The First-Ever Image of a Real Black Hole Is Here
Today is a big day in the world of science, with the Event Horizon Telescope project unveiling the first-ever image of a black hole recorded by telescopes—many of them, all over the world, in a project of massive, literally planetary scale.
The last time we checked in on this project here at The Mary Sue was two years ago, when we heard that an image would be forthcoming, and now it has finally arrived—although we thought the image would be of a different black hole, Sagittarius A* (the black hole at the center of our own galaxy), which the team is still working on. That’s because taking a picture of a black hole isn’t just like snapping a picture, instead requiring telescopes across the world from each other to work in concert (thanks to precise atomic clocks) to virtually create a telescope as large as the Earth, enabling the above image of the black hole at the center of the Messier 87 galaxy, 55 million light years from Earth.
That resulted in an incredible quantity of data that all had to be sorted through and formed into an image, a process that required its own brand new approach:
3 years ago MIT grad student Katie Bouman led the creation of a new algorithm to produce the first-ever image of a black hole.
Today, that image was released.
More info: https://t.co/WITAL1omGl
— MIT CSAIL (@MIT_CSAIL) April 10, 2019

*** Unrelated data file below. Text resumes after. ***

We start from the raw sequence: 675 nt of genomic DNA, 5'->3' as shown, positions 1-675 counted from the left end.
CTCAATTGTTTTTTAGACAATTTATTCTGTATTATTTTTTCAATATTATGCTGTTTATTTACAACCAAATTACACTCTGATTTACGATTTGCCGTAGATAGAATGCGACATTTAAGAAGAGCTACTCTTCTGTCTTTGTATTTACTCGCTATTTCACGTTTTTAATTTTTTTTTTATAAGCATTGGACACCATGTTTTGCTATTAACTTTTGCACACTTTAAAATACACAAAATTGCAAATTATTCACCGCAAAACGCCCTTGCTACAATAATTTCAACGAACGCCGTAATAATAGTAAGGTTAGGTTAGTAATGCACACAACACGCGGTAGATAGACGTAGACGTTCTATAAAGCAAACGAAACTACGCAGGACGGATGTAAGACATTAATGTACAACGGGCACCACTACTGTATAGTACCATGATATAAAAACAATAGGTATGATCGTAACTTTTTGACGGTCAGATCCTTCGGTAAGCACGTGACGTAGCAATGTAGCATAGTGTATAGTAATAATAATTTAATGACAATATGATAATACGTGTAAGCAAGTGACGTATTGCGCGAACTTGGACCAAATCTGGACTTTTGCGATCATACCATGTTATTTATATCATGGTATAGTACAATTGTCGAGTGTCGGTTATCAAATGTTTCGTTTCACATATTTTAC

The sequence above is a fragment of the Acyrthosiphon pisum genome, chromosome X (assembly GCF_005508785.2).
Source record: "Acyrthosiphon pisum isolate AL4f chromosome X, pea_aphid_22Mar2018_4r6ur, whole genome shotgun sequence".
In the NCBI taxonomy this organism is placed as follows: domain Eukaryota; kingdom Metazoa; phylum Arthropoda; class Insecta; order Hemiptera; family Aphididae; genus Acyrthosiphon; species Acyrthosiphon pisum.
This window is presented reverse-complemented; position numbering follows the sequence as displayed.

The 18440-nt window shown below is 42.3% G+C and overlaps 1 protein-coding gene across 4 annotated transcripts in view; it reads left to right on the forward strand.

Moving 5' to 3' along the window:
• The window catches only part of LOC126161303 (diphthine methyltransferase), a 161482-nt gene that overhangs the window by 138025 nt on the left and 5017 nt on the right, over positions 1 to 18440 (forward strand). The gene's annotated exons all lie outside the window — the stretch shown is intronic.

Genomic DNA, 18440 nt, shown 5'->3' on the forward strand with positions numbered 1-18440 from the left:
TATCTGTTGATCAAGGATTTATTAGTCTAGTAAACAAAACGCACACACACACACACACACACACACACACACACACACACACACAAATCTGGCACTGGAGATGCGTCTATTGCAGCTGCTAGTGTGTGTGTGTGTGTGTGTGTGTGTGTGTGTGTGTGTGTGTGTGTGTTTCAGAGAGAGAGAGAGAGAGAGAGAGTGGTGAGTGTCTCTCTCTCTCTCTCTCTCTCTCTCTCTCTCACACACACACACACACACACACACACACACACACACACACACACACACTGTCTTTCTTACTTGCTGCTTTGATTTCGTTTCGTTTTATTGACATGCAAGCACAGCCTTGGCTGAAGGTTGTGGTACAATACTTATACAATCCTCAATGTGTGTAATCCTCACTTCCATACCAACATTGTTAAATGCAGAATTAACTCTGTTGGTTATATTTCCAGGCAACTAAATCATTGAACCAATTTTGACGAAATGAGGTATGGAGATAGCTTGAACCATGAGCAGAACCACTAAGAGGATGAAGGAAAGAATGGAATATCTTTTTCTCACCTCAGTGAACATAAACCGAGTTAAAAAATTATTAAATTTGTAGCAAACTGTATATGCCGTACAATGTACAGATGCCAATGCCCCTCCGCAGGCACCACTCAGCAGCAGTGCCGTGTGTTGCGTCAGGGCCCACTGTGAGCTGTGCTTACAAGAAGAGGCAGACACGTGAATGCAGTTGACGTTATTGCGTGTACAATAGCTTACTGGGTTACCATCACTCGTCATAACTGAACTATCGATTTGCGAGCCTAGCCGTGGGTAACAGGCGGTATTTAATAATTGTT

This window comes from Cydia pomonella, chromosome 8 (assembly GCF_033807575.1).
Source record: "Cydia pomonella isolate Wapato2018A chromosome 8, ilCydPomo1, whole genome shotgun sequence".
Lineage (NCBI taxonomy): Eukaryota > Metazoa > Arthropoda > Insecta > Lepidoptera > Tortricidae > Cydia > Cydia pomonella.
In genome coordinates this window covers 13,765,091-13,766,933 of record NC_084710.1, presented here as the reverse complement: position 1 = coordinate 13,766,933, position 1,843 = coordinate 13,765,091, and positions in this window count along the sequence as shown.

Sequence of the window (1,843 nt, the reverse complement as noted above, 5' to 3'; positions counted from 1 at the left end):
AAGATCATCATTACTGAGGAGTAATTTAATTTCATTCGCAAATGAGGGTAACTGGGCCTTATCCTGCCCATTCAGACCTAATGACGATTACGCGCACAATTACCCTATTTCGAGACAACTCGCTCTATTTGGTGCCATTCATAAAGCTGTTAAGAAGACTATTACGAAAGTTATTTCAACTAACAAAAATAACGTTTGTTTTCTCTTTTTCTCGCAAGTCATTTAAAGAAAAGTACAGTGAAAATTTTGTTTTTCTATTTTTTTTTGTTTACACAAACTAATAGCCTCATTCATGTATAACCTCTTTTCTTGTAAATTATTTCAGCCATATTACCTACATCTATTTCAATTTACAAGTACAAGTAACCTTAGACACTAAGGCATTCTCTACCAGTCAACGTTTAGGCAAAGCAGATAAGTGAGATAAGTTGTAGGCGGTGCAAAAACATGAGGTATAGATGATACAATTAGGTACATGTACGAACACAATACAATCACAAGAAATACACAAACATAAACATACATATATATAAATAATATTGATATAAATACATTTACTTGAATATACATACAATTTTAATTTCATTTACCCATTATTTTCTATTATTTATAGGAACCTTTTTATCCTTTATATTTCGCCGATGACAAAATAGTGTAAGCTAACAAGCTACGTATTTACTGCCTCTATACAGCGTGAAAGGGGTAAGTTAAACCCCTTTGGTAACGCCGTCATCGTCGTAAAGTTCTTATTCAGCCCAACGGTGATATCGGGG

As discussed in the Q&A after the team’s announcement (you can watch the replay of both here!), one of the most impressive things about this image is that it looks a lot like we would have expected, which is not always what happens when science directly observes something that had previously only been “seen” in theoretical terms, like this:
However, the image itself, while impressive, is really only the beginning. There’s a lot more science to be done with the incredible amount of data that was collected to make this image possible, including multiple wavelengths of light that have different things to tell us.
As for the sharpness of the picture and whether we’ll ever get a clearer one, remember that we only just recently made a leap forward in the clarity of images of Pluto with the New Horizons mission:
The image clarity will improve over time, as the team continues its work, and the data driving that added clarity—as more telescopes are added to their array, hopefully including space-based telescopes—will bring with it more scientific discovery, with a lot more to tell us about how the universe works.
(image: Event Horizon Telescope Project)
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